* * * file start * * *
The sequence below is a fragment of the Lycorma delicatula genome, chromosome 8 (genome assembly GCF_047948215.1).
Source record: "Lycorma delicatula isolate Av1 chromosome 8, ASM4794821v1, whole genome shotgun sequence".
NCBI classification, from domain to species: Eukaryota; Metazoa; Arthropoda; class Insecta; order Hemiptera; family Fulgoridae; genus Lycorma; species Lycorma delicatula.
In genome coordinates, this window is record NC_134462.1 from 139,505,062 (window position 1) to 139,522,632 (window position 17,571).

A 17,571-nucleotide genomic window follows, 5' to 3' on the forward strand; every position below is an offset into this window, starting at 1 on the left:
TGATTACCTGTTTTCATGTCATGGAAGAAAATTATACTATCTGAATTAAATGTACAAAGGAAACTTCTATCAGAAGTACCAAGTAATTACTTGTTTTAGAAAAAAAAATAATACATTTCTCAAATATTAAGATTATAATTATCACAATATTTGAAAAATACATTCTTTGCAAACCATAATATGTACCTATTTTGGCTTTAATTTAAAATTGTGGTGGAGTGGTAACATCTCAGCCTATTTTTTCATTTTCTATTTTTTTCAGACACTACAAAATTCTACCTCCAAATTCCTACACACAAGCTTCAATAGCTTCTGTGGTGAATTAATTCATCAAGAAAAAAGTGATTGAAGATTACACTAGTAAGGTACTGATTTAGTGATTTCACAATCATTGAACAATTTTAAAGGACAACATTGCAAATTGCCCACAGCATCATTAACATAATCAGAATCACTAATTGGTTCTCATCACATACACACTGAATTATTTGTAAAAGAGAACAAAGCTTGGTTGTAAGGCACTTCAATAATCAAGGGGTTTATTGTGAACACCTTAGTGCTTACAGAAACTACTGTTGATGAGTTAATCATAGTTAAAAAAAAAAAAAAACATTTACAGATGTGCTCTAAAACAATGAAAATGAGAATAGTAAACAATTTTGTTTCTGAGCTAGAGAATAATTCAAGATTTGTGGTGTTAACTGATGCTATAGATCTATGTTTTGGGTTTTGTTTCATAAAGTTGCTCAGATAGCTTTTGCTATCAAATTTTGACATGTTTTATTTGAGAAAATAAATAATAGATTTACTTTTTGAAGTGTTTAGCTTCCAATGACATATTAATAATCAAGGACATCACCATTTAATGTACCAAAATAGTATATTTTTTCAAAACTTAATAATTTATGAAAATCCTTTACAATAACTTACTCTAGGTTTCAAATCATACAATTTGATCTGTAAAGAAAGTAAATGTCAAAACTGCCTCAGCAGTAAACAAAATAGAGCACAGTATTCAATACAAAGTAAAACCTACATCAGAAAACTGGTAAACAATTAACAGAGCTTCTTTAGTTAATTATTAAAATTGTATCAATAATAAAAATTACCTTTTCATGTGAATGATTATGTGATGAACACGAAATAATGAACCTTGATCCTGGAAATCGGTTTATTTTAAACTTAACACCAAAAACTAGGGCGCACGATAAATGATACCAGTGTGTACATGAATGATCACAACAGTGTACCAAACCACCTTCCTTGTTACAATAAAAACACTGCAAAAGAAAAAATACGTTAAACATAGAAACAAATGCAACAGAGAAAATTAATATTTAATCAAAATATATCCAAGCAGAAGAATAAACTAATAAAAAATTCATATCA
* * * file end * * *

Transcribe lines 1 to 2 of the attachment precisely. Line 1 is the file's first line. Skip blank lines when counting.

The sequence below is a fragment of the Lycorma delicatula genome, chromosome 8 (genome assembly GCF_047948215.1).
Source record: "Lycorma delicatula isolate Av1 chromosome 8, ASM4794821v1, whole genome shotgun sequence".